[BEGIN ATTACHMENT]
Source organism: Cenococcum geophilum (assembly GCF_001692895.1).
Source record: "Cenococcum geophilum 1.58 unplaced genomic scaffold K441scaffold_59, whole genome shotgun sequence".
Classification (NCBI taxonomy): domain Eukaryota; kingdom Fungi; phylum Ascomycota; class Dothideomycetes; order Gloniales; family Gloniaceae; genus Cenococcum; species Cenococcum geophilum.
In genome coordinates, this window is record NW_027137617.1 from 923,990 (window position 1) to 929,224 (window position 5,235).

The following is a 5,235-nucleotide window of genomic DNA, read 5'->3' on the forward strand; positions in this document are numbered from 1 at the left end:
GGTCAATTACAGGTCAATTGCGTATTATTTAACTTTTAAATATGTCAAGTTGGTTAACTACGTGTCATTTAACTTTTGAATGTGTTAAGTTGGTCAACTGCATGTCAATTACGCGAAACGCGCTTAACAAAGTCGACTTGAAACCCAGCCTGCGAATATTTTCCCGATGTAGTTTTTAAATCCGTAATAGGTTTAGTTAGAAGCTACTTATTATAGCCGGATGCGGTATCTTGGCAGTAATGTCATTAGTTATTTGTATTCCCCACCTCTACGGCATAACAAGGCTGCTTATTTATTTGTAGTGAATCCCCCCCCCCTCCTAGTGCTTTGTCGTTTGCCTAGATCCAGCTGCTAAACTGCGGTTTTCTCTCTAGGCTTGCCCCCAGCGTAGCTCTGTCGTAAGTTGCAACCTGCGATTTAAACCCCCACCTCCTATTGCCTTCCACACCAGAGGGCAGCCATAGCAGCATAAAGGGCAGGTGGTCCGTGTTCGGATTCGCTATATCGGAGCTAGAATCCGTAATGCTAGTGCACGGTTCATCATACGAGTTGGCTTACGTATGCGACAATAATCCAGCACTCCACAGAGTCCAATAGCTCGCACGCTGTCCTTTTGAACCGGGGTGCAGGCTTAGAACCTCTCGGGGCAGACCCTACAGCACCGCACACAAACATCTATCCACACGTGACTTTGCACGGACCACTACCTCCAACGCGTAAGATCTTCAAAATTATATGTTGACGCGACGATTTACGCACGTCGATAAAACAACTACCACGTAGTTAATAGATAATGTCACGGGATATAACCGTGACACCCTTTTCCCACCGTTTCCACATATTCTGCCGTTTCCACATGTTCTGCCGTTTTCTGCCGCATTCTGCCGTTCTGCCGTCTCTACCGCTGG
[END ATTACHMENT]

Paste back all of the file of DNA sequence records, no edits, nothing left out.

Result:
Source organism: Cenococcum geophilum (assembly GCF_001692895.1).
Source record: "Cenococcum geophilum 1.58 unplaced genomic scaffold K441scaffold_59, whole genome shotgun sequence".
Classification (NCBI taxonomy): domain Eukaryota; kingdom Fungi; phylum Ascomycota; class Dothideomycetes; order Gloniales; family Gloniaceae; genus Cenococcum; species Cenococcum geophilum.
In genome coordinates, this window is record NW_027137617.1 from 923,990 (window position 1) to 929,224 (window position 5,235).

The following is a 5,235-nucleotide window of genomic DNA, read 5'->3' on the forward strand; positions in this document are numbered from 1 at the left end:
GGTCAATTACAGGTCAATTGCGTATTATTTAACTTTTAAATATGTCAAGTTGGTTAACTACGTGTCATTTAACTTTTGAATGTGTTAAGTTGGTCAACTGCATGTCAATTACGCGAAACGCGCTTAACAAAGTCGACTTGAAACCCAGCCTGCGAATATTTTCCCGATGTAGTTTTTAAATCCGTAATAGGTTTAGTTAGAAGCTACTTATTATAGCCGGATGCGGTATCTTGGCAGTAATGTCATTAGTTATTTGTATTCCCCACCTCTACGGCATAACAAGGCTGCTTATTTATTTGTAGTGAATCCCCCCCCCCTCCTAGTGCTTTGTCGTTTGCCTAGATCCAGCTGCTAAACTGCGGTTTTCTCTCTAGGCTTGCCCCCAGCGTAGCTCTGTCGTAAGTTGCAACCTGCGATTTAAACCCCCACCTCCTATTGCCTTCCACACCAGAGGGCAGCCATAGCAGCATAAAGGGCAGGTGGTCCGTGTTCGGATTCGCTATATCGGAGCTAGAATCCGTAATGCTAGTGCACGGTTCATCATACGAGTTGGCTTACGTATGCGACAATAATCCAGCACTCCACAGAGTCCAATAGCTCGCACGCTGTCCTTTTGAACCGGGGTGCAGGCTTAGAACCTCTCGGGGCAGACCCTACAGCACCGCACACAAACATCTATCCACACGTGACTTTGCACGGACCACTACCTCCAACGCGTAAGATCTTCAAAATTATATGTTGACGCGACGATTTACGCACGTCGATAAAACAACTACCACGTAGTTAATAGATAATGTCACGGGATATAACCGTGACACCCTTTTCCCACCGTTTCCACATATTCTGCCGTTTCCACATGTTCTGCCGTTTTCTGCCGCATTCTGCCGTTCTGCCGTCTCTACCGCTGG